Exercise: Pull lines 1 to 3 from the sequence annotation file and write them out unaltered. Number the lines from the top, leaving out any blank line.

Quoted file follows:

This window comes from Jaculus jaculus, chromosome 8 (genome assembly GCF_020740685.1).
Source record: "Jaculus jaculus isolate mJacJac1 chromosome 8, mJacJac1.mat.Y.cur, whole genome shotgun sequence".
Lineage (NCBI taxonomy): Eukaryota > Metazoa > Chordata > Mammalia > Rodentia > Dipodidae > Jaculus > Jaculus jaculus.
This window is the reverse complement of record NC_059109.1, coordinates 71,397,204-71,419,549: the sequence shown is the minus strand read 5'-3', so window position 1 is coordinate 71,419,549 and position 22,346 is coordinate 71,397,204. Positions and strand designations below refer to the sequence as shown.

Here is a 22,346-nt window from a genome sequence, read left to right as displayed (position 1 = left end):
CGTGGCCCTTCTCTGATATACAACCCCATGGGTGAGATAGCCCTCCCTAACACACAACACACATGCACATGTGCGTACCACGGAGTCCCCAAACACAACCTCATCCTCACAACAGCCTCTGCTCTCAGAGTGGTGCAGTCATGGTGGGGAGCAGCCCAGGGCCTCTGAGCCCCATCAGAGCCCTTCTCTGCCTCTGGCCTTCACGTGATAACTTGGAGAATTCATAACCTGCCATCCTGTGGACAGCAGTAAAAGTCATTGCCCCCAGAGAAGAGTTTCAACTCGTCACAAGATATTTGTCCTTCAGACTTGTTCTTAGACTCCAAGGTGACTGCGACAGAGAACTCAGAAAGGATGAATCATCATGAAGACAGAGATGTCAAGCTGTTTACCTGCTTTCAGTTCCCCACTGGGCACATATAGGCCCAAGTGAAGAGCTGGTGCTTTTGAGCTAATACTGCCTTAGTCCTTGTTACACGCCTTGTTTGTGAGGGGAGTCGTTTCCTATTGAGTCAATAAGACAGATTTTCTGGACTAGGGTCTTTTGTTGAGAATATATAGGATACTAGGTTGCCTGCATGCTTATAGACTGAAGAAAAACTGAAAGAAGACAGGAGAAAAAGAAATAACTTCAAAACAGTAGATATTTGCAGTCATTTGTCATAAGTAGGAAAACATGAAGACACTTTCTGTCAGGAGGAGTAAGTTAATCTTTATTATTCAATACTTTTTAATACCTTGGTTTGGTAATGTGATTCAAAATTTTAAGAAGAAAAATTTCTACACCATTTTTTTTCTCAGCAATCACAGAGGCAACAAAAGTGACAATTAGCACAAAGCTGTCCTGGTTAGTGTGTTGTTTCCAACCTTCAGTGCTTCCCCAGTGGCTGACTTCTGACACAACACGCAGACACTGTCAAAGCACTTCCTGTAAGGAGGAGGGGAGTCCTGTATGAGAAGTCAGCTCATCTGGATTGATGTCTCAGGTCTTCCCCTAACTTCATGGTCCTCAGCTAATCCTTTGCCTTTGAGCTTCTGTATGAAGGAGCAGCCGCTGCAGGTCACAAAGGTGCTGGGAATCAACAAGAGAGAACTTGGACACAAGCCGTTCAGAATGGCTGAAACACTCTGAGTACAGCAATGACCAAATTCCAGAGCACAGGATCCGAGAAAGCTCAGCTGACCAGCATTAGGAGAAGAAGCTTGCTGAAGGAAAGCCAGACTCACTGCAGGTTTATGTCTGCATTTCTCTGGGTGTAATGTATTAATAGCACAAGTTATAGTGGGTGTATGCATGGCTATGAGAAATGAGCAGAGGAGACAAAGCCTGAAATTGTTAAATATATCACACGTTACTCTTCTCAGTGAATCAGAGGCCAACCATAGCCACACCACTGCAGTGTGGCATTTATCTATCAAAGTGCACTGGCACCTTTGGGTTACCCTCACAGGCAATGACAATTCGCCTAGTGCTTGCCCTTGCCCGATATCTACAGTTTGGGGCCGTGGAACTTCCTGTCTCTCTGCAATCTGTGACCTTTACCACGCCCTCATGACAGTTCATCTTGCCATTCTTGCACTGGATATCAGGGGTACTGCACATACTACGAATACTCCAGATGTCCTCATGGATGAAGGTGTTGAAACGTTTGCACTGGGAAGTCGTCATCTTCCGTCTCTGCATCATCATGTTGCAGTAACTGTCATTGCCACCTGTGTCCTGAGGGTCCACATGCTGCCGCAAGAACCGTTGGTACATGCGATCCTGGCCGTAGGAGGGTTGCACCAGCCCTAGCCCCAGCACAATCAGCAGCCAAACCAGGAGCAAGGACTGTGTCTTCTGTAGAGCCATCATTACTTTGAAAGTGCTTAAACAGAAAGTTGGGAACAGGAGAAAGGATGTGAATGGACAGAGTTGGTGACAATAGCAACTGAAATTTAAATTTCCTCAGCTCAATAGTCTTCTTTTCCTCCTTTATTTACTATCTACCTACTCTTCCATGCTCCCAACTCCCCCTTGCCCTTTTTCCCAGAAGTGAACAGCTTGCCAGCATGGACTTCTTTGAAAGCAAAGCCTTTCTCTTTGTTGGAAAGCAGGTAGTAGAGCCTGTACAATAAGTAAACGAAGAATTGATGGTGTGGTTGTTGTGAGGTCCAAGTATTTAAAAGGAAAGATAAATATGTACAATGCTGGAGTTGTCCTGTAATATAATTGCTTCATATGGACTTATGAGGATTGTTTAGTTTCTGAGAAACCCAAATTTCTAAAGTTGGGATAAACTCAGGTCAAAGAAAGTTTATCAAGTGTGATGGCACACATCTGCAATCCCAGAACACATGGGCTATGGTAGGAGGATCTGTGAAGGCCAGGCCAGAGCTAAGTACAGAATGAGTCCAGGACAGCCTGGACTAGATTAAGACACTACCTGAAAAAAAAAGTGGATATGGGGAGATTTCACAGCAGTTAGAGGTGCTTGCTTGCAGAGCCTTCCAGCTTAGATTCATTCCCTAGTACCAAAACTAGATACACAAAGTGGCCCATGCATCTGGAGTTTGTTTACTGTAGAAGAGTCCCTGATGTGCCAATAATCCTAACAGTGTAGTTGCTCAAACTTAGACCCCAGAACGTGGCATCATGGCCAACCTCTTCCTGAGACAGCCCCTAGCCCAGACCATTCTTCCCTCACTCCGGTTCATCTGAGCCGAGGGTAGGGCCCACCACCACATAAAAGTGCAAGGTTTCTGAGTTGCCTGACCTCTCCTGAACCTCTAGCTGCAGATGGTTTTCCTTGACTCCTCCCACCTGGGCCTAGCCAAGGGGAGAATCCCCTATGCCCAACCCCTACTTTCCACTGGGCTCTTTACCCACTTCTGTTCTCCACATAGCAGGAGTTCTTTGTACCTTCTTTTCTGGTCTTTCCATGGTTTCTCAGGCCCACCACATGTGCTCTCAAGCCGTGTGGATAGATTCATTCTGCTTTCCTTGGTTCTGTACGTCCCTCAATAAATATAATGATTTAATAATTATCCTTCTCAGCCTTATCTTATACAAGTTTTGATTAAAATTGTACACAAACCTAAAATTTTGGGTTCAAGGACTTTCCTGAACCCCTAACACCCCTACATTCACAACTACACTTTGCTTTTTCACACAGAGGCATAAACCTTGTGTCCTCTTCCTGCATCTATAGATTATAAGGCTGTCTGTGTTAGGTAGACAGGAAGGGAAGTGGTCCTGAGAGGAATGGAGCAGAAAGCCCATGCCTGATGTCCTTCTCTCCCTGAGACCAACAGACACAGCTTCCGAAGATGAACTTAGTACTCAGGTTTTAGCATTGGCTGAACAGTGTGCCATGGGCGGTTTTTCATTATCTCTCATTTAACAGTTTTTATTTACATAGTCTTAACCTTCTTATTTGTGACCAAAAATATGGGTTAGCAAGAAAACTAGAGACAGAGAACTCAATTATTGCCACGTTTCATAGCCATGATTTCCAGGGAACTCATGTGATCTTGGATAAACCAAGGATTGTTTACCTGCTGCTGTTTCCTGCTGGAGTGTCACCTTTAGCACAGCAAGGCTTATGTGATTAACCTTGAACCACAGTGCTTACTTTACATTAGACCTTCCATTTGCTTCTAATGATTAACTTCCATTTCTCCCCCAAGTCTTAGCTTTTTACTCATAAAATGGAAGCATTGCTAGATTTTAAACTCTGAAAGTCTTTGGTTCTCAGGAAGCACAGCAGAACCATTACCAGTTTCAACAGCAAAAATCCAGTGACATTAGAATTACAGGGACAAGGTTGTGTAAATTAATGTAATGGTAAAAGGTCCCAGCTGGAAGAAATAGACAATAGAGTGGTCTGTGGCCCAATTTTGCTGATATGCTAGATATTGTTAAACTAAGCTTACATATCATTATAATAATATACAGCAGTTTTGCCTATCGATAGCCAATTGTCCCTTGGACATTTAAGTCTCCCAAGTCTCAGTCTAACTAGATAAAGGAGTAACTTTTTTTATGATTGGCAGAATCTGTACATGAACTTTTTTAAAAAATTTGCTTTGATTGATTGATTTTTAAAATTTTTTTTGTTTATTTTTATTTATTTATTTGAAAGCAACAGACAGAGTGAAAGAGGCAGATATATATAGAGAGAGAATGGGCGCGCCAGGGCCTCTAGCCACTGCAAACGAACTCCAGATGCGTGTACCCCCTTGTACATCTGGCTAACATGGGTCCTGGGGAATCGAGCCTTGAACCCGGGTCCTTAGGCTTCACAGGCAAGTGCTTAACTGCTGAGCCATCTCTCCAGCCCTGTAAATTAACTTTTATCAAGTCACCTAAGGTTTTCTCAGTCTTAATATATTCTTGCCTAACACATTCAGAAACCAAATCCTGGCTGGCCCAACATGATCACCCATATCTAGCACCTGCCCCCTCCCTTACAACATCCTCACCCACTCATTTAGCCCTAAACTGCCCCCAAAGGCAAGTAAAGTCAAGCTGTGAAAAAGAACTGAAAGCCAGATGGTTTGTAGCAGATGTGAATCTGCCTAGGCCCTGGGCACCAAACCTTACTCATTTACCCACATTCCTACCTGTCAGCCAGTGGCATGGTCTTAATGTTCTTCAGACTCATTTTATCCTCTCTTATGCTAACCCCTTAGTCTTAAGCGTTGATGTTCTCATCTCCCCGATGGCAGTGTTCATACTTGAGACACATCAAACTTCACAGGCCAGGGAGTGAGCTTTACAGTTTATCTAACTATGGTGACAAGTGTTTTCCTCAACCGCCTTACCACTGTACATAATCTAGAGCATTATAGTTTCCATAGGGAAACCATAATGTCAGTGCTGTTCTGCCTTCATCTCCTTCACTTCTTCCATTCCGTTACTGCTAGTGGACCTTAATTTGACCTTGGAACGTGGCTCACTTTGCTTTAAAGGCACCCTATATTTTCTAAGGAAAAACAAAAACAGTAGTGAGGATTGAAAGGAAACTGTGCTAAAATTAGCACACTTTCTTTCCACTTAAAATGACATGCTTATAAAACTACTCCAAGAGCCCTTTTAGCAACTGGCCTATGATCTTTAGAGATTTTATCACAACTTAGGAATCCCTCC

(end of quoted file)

This window comes from Jaculus jaculus, chromosome 8 (genome assembly GCF_020740685.1).
Source record: "Jaculus jaculus isolate mJacJac1 chromosome 8, mJacJac1.mat.Y.cur, whole genome shotgun sequence".
Lineage (NCBI taxonomy): Eukaryota > Metazoa > Chordata > Mammalia > Rodentia > Dipodidae > Jaculus > Jaculus jaculus.